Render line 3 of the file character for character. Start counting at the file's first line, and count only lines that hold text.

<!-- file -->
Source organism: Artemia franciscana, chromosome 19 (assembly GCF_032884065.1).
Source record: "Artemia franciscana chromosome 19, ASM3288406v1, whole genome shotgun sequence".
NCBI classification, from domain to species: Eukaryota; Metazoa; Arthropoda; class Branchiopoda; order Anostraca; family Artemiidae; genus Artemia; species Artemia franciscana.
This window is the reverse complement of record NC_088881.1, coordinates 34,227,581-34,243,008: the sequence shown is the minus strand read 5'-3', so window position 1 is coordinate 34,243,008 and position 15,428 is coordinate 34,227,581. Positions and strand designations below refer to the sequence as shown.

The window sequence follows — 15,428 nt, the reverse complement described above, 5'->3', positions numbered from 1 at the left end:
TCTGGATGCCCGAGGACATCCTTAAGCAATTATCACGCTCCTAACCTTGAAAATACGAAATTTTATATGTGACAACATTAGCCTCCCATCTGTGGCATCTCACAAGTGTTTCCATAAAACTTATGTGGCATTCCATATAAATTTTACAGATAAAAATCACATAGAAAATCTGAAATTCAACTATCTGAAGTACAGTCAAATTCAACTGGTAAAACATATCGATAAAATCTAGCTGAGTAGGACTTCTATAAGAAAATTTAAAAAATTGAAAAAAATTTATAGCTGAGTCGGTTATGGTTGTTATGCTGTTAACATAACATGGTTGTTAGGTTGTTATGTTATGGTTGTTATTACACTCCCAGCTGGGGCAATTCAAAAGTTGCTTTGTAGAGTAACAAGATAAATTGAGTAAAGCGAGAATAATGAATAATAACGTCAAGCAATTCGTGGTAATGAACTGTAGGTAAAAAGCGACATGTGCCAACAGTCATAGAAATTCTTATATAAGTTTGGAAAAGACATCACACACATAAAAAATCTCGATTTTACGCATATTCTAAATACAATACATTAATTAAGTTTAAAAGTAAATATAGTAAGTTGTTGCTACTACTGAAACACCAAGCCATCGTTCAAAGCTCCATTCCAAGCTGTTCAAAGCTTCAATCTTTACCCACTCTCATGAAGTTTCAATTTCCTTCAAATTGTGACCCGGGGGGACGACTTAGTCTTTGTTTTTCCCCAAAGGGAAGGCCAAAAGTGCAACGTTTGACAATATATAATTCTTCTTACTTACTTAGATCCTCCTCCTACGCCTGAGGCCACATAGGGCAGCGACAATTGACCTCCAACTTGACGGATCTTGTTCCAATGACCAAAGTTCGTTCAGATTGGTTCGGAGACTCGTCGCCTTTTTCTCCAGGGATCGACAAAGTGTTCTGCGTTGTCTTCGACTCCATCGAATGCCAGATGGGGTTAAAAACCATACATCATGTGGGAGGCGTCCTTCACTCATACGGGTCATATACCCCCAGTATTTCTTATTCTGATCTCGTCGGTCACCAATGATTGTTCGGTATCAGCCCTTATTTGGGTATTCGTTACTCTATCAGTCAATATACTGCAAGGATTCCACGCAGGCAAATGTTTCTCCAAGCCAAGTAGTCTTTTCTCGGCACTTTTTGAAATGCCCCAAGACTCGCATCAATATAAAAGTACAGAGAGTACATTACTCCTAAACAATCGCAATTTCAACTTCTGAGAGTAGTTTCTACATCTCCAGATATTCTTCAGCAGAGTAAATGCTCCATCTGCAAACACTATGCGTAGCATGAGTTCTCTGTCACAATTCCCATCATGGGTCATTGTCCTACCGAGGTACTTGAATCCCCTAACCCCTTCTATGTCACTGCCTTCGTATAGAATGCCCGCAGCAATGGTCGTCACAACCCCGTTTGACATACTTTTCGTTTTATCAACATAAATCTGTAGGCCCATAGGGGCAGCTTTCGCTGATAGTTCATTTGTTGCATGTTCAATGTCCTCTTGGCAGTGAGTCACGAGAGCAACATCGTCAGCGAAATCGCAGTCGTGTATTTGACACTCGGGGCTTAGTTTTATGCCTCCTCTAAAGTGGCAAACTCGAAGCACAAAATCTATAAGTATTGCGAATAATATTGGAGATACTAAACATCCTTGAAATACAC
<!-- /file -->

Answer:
NCBI classification, from domain to species: Eukaryota; Metazoa; Arthropoda; class Branchiopoda; order Anostraca; family Artemiidae; genus Artemia; species Artemia franciscana.